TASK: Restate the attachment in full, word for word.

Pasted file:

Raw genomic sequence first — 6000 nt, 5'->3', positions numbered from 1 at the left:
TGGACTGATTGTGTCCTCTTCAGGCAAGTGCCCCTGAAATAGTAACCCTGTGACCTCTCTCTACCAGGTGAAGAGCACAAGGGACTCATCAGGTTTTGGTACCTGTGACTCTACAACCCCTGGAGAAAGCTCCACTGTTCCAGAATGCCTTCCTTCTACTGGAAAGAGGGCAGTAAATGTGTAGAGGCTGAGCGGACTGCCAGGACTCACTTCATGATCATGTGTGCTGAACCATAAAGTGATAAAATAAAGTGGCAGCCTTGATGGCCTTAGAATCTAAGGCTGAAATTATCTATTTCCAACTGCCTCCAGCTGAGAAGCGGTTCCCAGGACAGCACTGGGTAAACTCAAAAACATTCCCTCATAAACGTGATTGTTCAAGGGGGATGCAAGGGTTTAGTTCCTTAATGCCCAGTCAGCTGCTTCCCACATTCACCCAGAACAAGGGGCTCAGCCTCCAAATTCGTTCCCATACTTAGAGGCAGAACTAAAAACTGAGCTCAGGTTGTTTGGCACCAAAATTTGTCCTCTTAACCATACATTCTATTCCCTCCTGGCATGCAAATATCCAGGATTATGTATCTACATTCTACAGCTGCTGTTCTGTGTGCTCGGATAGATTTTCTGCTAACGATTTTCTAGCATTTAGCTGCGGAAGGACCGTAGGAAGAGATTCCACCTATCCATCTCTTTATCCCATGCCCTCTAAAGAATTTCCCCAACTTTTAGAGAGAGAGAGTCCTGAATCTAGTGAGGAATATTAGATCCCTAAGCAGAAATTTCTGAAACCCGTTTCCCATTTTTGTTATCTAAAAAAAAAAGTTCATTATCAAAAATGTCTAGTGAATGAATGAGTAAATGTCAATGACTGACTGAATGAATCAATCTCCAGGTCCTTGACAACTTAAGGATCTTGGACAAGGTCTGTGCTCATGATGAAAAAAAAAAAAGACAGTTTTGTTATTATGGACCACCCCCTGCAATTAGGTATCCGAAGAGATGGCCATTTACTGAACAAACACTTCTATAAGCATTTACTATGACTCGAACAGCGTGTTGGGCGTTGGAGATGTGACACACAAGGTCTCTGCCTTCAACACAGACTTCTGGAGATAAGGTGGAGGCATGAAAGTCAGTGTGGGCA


Raw genomic sequence first — 6000 nt, 5'->3', positions numbered from 1 at the left:
TGGACTGATTGTGTCCTCTTCAGGCAAGTGCCCCTGAAATAGTAACCCTGTGACCTCTCTCTACCAGGTGAAGAGCACAAGGGACTCATCAGGTTTTGGTACCTGTGACTCTACAACCCCTGGAGAAAGCTCCACTGTTCCAGAATGCCTTCCTTCTACTGGAAAGAGGGCAGTAAATGTGTAGAGGCTGAGCGGACTGCCAGGACTCACTTCATGATCATGTGTGCTGAACCATAAAGTGATAAAATAAAGTGGCAGCCTTGATGGCCTTAGAATCTAAGGCTGAAATTATCTATTTCCAACTGCCTCCAGCTGAGAAGCGGTTCCCAGGACAGCACTGGGTAAACTCAAAAACATTCCCTCATAAACGTGATTGTTCAAGGGGGATGCAAGGGTTTAGTTCCTTAATGCCCAGTCAGCTGCTTCCCACATTCACCCAGAACAAGGGGCTCAGCCTCCAAATTCGTTCCCATACTTAGAGGCAGAACTAAAAACTGAGCTCAGGTTGTTTGGCACCAAAATTTGTCCTCTTAACCATACATTCTATTCCCTCCTGGCATGCAAATATCCAGGATTATGTATCTACATTCTACAGCTGCTGTTCTGTGTGCTCGGATAGATTTTCTGCTAACGATTTTCTAGCATTTAGCTGCGGAAGGACCGTAGGAAGAGATTCCACCTATCCATCTCTTTATCCCATGCCCTCTAAAGAATTTCCCCAACTTTTAGAGAGAGAGAGTCCTGAATCTAGTGAGGAATATTAGATCCCTAAGCAGAAATTTCTGAAACCCGTTTCCCATTTTTGTTATCTAAAAAAAAAAGTTCATTATCAAAAATGTCTAGTGAATGAATGAGTAAATGTCAATGACTGACTGAATGAATCAATCTCCAGGTCCTTGACAACTTAAGGATCTTGGACAAGGTCTGTGCTCATGATGAAAAAAAAAAAAGACAGTTTTGTTATTATGGACCACCCCCTGCAATTAGGTATCCGAAGAGATGGCCATTTACTGAACAAACACTTCTATAAGCATTTACTATGACTCGAACAGCGTGTTGGGCGTTGGAGATGTGACACACAAGGTCTCTGCCTTCAACACAGACTTCTGGAGATAAGGTGGAGGCATGAAAGTCAGTGTGGGCA